Article — From the July 2010 issue
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Article — From the July 2010 issue
Yet even as the state has teetered toward bankruptcy, political leaders have remained unwilling to acknowledge that taxes in Arizona are too low. Indeed, thirty-eight of Arizona’s ninety lawmakers, together with Governor Brewer, have signed the “Taxpayer Protection Pledge” of Grover Norquist’s group Americans for Tax Reform, a pledge that they will never vote for a tax increase. Democrats have played the game as well: in 2007, then-Governor Napolitano approved a 10 percent reduction in the income tax, which cost the state about $500 million. The combination of historic tax cuts with the recession has reduced government revenues from $9.5 billion in 2007 to $6.4 billion this year. That latter figure is roughly equal to the amount of money the state took in six years ago, even as the population—and the need for government spending on health care, education, and prisons, for example—has continued its rapid growth.
The anti-government attitude in Arizona is now reflexive, especially because of its entanglement with the issue of immigration. As one local resident, who didn’t want to be identified because she has a government job, told me: “People who have swimming pools don’t need state parks. If you buy your books at Borders you don’t need libraries. If your kids are in private school, you don’t need K-12. The people here, or at least those who vote, don’t see the need for government. Since a lot of the population are not citizens, the message is that government exists to help the undeserving, so we shouldn’t have it at all. People think it’s OK to cut spending, because ESL is about people who refuse to assimilate and health care pays for illegals.”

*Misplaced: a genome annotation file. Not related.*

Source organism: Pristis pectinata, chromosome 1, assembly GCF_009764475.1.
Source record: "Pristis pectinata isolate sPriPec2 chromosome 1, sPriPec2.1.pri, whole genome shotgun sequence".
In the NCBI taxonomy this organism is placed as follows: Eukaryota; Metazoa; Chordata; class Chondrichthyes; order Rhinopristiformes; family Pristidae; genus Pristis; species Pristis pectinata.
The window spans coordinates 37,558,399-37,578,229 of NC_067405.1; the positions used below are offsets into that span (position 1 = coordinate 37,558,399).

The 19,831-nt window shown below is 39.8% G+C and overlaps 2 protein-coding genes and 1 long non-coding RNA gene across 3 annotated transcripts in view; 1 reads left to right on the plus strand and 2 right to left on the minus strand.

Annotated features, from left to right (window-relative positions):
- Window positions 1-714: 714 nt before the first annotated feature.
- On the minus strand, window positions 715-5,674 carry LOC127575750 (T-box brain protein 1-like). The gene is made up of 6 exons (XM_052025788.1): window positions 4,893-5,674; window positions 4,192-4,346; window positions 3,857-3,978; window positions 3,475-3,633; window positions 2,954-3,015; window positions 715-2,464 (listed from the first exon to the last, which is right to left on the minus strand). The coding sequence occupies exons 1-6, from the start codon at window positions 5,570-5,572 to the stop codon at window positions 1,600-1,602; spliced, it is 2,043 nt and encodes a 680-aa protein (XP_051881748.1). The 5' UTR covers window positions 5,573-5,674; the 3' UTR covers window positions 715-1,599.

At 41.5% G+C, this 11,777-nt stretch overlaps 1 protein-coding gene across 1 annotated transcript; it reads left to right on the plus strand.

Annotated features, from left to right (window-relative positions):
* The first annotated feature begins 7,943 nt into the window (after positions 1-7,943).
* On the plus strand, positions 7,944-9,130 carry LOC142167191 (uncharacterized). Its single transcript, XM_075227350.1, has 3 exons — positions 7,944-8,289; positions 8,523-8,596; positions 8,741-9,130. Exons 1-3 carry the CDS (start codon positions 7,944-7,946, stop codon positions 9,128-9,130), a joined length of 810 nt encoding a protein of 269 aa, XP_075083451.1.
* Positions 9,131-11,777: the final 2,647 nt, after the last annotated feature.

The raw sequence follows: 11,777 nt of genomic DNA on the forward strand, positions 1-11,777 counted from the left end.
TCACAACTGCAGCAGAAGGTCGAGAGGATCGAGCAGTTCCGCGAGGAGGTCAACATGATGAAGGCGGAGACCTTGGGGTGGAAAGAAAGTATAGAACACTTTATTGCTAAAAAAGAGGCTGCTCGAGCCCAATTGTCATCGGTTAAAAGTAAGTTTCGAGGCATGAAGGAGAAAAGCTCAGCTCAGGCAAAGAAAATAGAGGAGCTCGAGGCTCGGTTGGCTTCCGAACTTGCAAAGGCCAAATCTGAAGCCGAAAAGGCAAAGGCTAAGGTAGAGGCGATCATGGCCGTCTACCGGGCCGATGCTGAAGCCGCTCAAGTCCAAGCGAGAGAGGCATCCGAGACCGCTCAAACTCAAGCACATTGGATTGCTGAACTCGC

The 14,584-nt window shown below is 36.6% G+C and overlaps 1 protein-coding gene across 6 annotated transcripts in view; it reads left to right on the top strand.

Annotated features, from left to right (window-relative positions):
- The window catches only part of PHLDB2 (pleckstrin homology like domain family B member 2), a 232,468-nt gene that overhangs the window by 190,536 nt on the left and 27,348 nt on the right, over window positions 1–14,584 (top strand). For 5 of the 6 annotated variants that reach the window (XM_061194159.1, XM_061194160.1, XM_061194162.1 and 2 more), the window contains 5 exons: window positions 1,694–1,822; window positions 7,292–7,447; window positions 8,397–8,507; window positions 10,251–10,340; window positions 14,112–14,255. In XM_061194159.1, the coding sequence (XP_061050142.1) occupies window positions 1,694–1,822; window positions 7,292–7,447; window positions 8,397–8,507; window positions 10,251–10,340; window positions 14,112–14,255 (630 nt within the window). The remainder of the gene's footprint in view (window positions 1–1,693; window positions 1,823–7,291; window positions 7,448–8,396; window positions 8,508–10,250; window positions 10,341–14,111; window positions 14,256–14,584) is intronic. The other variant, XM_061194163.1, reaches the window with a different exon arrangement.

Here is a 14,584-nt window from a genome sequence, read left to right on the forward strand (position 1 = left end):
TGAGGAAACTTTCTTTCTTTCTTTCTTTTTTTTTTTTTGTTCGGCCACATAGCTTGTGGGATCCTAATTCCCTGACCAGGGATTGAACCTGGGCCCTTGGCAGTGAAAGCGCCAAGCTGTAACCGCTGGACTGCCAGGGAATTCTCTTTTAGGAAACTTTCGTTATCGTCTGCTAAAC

This confluence of nativism and anti-government sentiment makes Arizona fertile ground for an especially showy brand of symbolic politics. One day in February I sat in the audience during a session of the Senate Appropriations Committee, which meets in a wood-paneled room with a stained carpet, on the ground floor of the senate building. During the meeting, committee chairman Senator Russell Pearce—sponsor of the anti-immigrant bill and one of the most powerful politicians in the state—called on the federal government to put the National Guard on the border and “have rifles with bullets in ’em.” Apropos of nothing, the balding, red-faced Senator Al Melvin brought up his pet topic of inmate labor, which he views as a solution to the state’s budget crisis. Jailbirds, burbled Melvin, should fill potholes, keep golf courses open, and refurbish public buildings.
Soon the committee began to debate whether to post the Ten Commandments at the entrance to the old state capitol. A six-foot granite version located a few hundred feet away did not, it seemed, sufficiently convey the state’s piety. “George Washington, our first recognized president of this republic, said you cannot properly govern without the Bible and God, and I couldn’t agree more. And John Adams once made the statement that this republic is designed wholly for a moral and religious people and will survive under none other,” Pearce, the measure’s sponsor, told his colleagues. After a few minutes’ more debate, the measure passed, and the committee, having done the people’s business, adjourned for the day.
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